Speech Language Pathologists (SLPs) are professionals who work with people across the lifespan to assess, diagnose, and treat communication and swallowing disorders.
The Master's of Speech Pathology is a graduate program that focuses on speech and langauge treatment topics, insight into communicative diseases and disorders, and an exploration of ethical considerations for practitioners in the field.
Are There Online MSLP Degree Programs?
In short, yes. The online MSLP, or Master's of Speech Pathology is one of the many degree programs that can be attended in person, online, or as a hybrid. Additionally, there are both full-time and part-time programs, making it an excellent choice for individuals that are already committed to a job or full family life.
Consider an online program currently accepting applicants.
|Baylor University||Master||Master’s in Speech-Language Pathology
No GRE required
|Calvin University||Master||Online Master of Speech-Language Pathology
|Emerson College||Master||MS in Speech-Language Pathology
|Lindenwood University||Master||MA Early Intervention in Autism & Sensory Impairments
|Our Lady of the Lake University||Master||Master of Arts - Clinical Rehabilitation Counseling
Several Examples of Online MSLP Programs
- James Madison University - M.S. in SLP, 3 year full-time program
- Emerson College - M.S. in SLP, full-time or part-time options
- East Carolina University - M.S. in CSD, 3 year full-time program
- New York University - M.S. in CSD, full-time or part-time options
- Idaho State University - M.S. in SLP, 3 year full-time program
Goals of the MSLP program for graduates
The goal of the clinical Master's of Speech Pathology program is to provide a foundation of learning and clinical practice for students that plan to move forward into board testing and licensing.
Students seeking a degree program that can contribute to a smooth path to SLP licensure might even consider looking at distance education programs with the proper type of accreditation.
Some programs also offer non-clinical Master's of Speech Pathology programs designed for students who do not plan to pursue ASHA certification and instead may want to focus on research.
What coursework is there?
As you read through this guide, consider how the consistency of your degree program can contribute to your overall success in the field. You will find research about SLP curriculum and accreditation in order to provide you with better information about what is in your future.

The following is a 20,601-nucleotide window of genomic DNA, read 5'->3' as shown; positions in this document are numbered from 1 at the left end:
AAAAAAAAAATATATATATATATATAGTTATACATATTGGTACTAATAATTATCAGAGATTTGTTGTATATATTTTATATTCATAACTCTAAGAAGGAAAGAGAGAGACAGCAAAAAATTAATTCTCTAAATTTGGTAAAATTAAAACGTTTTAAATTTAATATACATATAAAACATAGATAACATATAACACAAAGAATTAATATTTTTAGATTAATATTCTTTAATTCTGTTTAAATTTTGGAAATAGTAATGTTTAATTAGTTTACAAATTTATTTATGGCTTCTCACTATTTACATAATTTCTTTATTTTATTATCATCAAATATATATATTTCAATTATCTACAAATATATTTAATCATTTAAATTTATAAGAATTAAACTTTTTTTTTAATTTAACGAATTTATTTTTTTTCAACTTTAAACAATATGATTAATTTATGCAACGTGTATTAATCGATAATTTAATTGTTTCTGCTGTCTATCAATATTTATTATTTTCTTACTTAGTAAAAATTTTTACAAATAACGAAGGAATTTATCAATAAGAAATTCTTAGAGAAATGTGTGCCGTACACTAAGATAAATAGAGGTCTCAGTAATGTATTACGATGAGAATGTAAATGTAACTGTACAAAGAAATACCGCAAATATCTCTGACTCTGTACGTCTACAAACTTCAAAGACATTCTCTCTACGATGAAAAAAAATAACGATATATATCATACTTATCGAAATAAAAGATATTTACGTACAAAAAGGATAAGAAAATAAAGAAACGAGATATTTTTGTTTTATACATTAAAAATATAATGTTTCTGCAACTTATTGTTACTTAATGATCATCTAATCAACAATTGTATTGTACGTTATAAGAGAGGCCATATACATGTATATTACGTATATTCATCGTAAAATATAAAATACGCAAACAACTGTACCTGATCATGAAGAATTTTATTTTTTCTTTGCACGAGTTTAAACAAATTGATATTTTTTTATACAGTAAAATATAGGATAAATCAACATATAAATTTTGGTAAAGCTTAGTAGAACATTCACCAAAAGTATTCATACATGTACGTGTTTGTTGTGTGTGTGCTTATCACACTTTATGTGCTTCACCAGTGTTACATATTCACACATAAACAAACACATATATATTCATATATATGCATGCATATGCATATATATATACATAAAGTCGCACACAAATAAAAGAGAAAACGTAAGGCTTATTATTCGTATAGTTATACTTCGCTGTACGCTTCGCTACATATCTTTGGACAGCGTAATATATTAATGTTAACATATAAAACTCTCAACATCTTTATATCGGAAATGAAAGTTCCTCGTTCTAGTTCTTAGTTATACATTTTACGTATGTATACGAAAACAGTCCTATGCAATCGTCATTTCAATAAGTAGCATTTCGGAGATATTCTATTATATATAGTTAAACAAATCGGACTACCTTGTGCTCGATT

An online Master's of Speech Pathology program will contain the same course requirements as a traditional in-person program, with assignments prepared and submitted virtually through an online classroom. If you are taking an online class, you might be responsible for logging in to your class multiple times a week in order to review your assignments, read assigned literature, and take part in discussions with other students in your class.
Online discussion boards and in-course email tools can assist you with staying connected with other students as well as your instructor throughout the duration of your class. Many students enrolled in completely online SLP programs take full-time course loads with the expectation to graduate within 2 years of enrollment. Others may enroll part-time and only take 1 or 2 courses a semester with the goal to graduate 4-5 years after enrollment. It is important to check the program you are applying to, as not all programs offer part-time enrollment.
Master of Science of Master of Arts?
As you explore different program options, you may notice that not every program offers the exact same degree. In some programs you will graduate with your MS-SLP, and in others it will be a MA-SLP. As long as your program is accredited, it does not matter which degree they offer and it will make no difference to your potential future employers. Similarly, some programs offer a Master's in Speech Pathology, while others offer a Master's in Communication Sciences and Disorders or a Master's in Speech and Hearing Sciences. These differences do not affect the quality of the degree you will attain or your ability to obtain licensure.
Note on ASHA Accreditation